By The Nation
He said the outright rejection of iLaw’s draft charter was just a sign that no moves will be made to solve the political unrest and protesters will continue pushing for reforms.
The “people’s charter”, sponsored by rights group Internet Dialogue on Law Reform (iLaw) and supported by some 100,000 eligible voters, was rejected at the end of the first reading.
He also said the claim that the iLaw draft was aimed at bringing back a former premier did not make sense, and accused the government of wanting to keep Sections 255 and 256 untouched so it can hang on to power.
The current Constitution’s Section 255 governs changes to Chapter 1 (General Provisions) and Chapter 2 (Monarchy), while Section 256 needs to be amended to allow the setting up of an elected charter drafting assembly.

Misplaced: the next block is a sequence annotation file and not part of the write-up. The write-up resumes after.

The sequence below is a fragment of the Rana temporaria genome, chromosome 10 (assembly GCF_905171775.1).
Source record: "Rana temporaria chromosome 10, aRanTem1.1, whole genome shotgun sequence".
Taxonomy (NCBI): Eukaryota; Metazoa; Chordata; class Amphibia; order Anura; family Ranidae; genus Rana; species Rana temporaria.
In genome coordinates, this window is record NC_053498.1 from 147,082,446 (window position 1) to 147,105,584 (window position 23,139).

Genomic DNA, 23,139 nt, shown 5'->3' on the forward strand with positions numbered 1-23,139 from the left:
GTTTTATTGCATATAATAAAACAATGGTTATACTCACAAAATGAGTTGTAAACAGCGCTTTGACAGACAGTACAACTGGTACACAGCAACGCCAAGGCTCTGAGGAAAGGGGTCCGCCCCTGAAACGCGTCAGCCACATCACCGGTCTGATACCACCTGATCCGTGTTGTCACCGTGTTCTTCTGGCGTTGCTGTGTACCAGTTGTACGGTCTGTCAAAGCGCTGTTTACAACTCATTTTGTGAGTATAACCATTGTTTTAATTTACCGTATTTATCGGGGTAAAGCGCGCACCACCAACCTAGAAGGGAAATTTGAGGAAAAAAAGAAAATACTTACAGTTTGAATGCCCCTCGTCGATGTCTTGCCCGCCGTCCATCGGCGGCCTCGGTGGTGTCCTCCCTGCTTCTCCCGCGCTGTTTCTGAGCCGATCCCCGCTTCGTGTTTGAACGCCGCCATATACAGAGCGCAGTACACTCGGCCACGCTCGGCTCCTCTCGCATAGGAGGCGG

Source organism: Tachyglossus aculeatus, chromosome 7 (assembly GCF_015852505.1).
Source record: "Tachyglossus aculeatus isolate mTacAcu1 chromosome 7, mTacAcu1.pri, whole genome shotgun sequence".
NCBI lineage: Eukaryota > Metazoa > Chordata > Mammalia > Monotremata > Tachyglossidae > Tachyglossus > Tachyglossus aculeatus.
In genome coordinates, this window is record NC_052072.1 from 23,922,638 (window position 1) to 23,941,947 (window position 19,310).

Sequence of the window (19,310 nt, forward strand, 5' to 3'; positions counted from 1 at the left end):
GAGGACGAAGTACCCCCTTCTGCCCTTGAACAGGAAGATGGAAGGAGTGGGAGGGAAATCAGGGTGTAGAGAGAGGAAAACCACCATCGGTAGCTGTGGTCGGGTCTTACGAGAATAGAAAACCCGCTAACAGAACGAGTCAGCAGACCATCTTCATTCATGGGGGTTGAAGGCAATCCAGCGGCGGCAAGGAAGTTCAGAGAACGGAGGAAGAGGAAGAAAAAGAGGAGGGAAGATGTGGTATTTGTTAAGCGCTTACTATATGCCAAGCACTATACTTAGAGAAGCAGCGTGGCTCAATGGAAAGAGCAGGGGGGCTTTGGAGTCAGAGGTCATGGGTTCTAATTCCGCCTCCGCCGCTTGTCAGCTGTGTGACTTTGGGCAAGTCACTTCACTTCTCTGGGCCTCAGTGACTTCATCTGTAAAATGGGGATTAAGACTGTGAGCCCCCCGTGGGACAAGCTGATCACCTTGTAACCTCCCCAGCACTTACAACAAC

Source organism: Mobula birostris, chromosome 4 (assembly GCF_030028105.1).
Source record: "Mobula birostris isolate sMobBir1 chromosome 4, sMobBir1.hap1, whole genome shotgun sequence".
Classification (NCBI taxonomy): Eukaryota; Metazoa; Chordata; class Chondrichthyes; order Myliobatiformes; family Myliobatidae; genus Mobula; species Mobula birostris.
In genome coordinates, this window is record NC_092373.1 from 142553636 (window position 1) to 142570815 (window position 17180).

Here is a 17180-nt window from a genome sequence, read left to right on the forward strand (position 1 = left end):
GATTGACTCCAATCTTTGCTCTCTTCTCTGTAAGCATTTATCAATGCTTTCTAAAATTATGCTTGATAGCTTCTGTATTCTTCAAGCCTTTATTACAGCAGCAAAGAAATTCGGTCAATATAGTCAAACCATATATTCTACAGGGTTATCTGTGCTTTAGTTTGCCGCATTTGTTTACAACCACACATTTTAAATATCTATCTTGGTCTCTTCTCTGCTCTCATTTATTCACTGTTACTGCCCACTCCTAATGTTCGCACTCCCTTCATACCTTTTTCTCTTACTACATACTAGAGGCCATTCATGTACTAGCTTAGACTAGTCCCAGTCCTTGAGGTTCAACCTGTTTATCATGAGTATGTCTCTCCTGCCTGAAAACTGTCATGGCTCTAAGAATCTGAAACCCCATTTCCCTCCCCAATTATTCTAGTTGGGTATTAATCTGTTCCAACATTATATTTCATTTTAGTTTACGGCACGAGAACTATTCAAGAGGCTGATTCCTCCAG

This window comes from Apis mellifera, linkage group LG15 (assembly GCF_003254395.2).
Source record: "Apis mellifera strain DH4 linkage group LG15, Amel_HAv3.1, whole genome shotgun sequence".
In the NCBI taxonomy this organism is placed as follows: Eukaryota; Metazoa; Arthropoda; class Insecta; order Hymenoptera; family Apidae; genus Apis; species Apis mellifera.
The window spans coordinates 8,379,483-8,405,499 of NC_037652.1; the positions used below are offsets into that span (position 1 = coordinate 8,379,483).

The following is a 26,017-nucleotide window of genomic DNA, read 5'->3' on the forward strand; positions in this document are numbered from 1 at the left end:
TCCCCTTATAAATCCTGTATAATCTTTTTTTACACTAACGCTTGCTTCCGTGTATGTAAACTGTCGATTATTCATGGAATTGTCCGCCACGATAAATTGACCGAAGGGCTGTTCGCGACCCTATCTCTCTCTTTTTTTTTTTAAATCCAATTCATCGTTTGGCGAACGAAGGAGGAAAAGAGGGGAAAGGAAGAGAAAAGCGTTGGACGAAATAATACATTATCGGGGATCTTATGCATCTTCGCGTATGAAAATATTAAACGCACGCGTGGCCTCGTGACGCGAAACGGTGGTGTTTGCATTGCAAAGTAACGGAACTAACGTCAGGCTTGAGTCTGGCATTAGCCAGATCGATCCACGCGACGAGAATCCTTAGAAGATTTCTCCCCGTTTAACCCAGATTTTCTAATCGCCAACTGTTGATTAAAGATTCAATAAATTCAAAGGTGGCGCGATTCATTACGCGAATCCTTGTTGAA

Jatuporn also accused the authorities of intentionally allowing armed ultraroyalists to attack pro-democracy protesters just so the clash can be used as an excuse to impose another state of emergency and launching a coup.
He said Prime Minister Prayut Chan-o-cha was the biggest problem, as can be seen by his conflicting actions. The premier had previously said nobody would face lese majeste charges if they criticised the monarchy, but then pounced on critics by accusing them of inciting conflict.
Jatuporn said the 2017 Constitution will most likely not be amended but will be ripped up like the 1997 and 2007 charters.
“The government and the Parliament are not sincere in defending the monarchy,” he said. “The votes in Parliament only prove that they are more interested in saving their own skins, not the monarch’s.”